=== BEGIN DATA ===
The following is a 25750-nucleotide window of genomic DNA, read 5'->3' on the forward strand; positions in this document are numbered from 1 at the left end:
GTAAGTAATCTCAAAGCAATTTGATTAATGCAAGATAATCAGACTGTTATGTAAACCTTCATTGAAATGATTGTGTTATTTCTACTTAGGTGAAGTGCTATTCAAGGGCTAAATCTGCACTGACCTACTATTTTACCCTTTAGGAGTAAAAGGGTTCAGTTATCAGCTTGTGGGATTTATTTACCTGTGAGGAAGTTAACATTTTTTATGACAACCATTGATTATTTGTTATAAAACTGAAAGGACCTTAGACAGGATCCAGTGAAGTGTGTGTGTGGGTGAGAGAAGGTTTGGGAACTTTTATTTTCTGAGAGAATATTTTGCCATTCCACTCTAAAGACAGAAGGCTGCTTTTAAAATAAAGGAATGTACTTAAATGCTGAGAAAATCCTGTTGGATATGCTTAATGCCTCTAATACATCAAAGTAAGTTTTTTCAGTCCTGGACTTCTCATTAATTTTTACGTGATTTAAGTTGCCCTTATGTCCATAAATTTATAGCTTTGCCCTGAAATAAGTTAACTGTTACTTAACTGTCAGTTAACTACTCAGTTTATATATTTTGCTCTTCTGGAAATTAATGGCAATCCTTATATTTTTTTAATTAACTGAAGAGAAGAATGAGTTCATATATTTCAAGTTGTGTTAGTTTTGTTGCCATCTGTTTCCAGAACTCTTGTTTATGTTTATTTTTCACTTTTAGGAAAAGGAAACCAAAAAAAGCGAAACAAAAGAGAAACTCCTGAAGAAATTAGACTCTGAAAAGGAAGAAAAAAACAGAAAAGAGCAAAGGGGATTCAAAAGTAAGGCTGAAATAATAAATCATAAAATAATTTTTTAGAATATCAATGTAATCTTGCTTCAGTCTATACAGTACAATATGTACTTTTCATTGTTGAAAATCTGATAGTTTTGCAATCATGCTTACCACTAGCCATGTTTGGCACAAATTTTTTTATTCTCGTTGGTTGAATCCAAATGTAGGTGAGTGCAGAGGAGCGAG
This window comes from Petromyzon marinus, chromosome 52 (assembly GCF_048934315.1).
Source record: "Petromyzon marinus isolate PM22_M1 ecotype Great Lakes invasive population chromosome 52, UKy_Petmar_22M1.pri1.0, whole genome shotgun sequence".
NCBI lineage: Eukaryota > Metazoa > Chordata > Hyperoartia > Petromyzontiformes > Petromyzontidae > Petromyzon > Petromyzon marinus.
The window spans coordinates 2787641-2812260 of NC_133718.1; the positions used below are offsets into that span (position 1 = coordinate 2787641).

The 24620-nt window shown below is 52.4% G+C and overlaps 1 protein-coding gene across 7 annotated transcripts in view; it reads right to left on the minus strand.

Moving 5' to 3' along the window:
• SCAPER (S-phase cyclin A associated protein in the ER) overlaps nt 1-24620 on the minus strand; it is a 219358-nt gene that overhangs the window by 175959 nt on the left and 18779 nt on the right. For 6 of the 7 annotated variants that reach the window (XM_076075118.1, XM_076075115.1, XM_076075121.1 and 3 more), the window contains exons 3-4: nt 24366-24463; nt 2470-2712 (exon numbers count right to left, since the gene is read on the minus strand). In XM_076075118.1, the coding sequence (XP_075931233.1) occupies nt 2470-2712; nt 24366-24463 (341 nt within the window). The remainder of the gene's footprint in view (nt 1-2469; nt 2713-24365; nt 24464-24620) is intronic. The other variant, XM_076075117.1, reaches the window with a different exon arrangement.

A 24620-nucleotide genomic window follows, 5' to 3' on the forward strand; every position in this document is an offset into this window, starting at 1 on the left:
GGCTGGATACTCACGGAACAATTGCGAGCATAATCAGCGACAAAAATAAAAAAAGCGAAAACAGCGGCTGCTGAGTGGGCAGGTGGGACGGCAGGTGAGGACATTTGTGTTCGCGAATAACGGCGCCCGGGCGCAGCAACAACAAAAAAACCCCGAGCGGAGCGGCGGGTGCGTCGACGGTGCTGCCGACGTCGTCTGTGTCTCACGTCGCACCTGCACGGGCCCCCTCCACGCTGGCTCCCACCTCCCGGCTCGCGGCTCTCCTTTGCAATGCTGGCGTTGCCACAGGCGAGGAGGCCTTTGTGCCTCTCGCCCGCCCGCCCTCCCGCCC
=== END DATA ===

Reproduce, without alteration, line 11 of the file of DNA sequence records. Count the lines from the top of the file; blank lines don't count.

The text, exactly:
GGCTGGATACTCACGGAACAATTGCGAGCATAATCAGCGACAAAAATAAAAAAAGCGAAAACAGCGGCTGCTGAGTGGGCAGGTGGGACGGCAGGTGAGGACATTTGTGTTCGCGAATAACGGCGCCCGGGCGCAGCAACAACAAAAAAACCCCGAGCGGAGCGGCGGGTGCGTCGACGGTGCTGCCGACGTCGTCTGTGTCTCACGTCGCACCTGCACGGGCCCCCTCCACGCTGGCTCCCACCTCCCGGCTCGCGGCTCTCCTTTGCAATGCTGGCGTTGCCACAGGCGAGGAGGCCTTTGTGCCTCTCGCCCGCCCGCCCTCCCGCCC